Every year we get in birds that are suffering from the Trichomoniasis parasite. These outbreaks usually occur during late summer and autumn, but can extend into the winter months, and any species of bird can be infected with this parasite.

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The Trichomoniasis parasite is commonly found in the mouth, throat, crop, gastro-intestinal and upper respiratory tract of a bird. White or yellowish cheesy looking lesions progressively block the bird's throat, making it eventually impossible for the bird to swallow food, resulting in the bird dying slowly from starvation. If a bird is brought to us and is displaying the early signs of the disease, this can be effectively treated. However, very often by the time the bird has become too weak to fly, and can therefore be picked up, the disease has sadly usually become too advanced to treat. The Trichomoniasis parasite is spread via contaminated food, water sources, bird droppings or by infected parent birds regurgitating food to their young, as with pigeons. Infected birds will usually show signs of lethargy, fluffed up plumage, and will very often have matted smelly feathering around the face and beak.

How to prevent the disease from spreading

The higher the concentration of birds at a feeding station, the greater chance there is of a healthy bird picking up an infected food particle, and becoming ill with Trichomoniasis. Therefore, good hygiene around feeding stations will help prevent the disease from spreading. Always sweep up droppings and spilt old food from under the feeders, thereby preventing a build up of infection. Clean and disinfect feeders and bird baths regularly, rinsing them thoroughly, and allowing them to air dry completely. Always change the drinking and bathing water daily, and don't place these under feeders where the water will quickly become contaminated with food particles and droppings.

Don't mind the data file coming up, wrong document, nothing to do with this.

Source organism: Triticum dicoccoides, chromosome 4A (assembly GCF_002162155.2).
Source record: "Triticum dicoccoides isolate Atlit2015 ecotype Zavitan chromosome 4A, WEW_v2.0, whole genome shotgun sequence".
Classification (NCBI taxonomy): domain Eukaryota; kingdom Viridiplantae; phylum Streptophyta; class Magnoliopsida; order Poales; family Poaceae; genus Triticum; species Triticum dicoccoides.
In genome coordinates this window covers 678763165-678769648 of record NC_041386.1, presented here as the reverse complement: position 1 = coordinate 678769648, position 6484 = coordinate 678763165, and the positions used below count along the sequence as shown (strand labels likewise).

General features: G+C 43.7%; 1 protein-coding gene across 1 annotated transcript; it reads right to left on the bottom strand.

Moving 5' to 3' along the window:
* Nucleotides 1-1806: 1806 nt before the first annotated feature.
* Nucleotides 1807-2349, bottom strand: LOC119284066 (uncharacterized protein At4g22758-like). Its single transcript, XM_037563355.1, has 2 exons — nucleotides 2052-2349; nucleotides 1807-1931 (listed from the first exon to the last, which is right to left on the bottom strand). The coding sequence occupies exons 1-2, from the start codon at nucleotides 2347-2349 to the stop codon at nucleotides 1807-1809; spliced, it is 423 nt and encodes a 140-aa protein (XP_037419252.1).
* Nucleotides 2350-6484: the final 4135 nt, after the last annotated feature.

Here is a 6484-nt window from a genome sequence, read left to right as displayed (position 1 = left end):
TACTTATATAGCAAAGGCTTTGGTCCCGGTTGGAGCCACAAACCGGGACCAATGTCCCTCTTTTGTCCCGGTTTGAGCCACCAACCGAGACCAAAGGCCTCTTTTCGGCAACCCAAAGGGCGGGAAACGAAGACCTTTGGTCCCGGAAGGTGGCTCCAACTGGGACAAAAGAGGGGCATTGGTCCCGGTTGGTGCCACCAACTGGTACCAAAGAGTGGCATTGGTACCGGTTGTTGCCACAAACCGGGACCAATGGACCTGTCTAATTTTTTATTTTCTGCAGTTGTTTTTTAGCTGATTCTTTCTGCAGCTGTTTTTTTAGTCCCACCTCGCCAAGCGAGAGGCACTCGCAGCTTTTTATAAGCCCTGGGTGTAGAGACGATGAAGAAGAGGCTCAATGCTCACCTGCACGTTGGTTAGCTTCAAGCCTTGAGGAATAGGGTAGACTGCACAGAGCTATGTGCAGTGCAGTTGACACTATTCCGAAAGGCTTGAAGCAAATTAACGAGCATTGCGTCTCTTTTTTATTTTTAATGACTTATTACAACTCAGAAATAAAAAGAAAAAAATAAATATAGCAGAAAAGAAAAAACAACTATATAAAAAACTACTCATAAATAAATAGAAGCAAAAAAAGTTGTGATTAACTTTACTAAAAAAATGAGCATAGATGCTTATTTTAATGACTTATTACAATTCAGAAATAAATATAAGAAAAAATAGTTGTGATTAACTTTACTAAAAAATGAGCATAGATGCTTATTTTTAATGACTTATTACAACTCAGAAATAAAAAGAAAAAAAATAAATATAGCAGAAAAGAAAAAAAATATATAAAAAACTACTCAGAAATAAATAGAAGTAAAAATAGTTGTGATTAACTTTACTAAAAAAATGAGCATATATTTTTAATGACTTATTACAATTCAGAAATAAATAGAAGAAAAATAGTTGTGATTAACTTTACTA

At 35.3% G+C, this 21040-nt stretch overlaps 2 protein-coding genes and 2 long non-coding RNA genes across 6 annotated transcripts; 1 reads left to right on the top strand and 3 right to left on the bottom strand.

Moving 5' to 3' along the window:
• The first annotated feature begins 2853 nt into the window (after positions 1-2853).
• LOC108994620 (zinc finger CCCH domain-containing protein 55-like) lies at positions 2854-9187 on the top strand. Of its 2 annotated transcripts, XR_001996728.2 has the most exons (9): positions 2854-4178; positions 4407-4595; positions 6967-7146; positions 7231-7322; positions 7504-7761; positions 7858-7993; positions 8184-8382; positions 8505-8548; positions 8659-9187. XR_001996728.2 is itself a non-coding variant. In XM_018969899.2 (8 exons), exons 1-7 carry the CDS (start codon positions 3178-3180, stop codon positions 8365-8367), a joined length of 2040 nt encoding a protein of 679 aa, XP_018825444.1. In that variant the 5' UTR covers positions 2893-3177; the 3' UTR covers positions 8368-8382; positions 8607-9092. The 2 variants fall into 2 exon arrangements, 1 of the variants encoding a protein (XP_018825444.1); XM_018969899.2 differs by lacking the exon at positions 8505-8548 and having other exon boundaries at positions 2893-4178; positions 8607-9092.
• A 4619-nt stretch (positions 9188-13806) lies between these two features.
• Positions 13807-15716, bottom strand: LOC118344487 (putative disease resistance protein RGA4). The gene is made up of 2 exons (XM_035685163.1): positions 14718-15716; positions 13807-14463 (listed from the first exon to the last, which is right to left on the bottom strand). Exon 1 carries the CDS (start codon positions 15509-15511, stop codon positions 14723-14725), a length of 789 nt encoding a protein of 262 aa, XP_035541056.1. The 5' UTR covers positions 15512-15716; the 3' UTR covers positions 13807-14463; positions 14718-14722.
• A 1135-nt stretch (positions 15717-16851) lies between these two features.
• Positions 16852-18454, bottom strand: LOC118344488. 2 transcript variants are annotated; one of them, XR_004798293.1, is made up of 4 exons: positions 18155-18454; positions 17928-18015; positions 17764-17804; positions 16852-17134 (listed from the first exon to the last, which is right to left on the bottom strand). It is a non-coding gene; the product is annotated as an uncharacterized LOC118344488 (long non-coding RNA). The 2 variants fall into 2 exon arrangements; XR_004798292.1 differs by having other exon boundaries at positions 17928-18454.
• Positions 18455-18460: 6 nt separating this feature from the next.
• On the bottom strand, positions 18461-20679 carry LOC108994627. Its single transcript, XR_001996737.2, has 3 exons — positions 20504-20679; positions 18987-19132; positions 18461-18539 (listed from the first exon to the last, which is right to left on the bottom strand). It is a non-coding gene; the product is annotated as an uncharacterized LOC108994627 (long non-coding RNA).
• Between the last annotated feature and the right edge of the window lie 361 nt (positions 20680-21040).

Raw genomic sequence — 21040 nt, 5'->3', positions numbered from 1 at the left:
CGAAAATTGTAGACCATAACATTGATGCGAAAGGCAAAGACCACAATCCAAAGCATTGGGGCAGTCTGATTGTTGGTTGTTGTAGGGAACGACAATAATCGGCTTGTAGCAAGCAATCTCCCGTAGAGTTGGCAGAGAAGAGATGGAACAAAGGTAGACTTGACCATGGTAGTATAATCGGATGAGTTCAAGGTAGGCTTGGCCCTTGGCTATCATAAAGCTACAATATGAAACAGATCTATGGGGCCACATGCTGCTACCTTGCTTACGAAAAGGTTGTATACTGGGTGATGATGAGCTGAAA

It is also helpful to reduce the number of birds in one place, by having a number of feeding stations around your garden. There are several products on the market that will help to control both the spread of Salmonella and Trichomoniasis. Two products we would recommend are manufactured by Vetark. One of the products is Ark-Klens, which is excellent to use when disinfecting feeders, bird tables, baths and helps to prevent the spread of Salmonella. The other product is Citrosan, which helps to control any contamination by the Trichmoniasis parasite in drinking water. These products, and others, can be sourced from their website www.vetark.co.uk.

As wild birds can be infected with a variety of diseases, we would recommend you wear rubber gloves when handling feeders, or working around the bird table area. However, the Trichomoniasis parasite is totally harmless to humans, and indeed all mammals.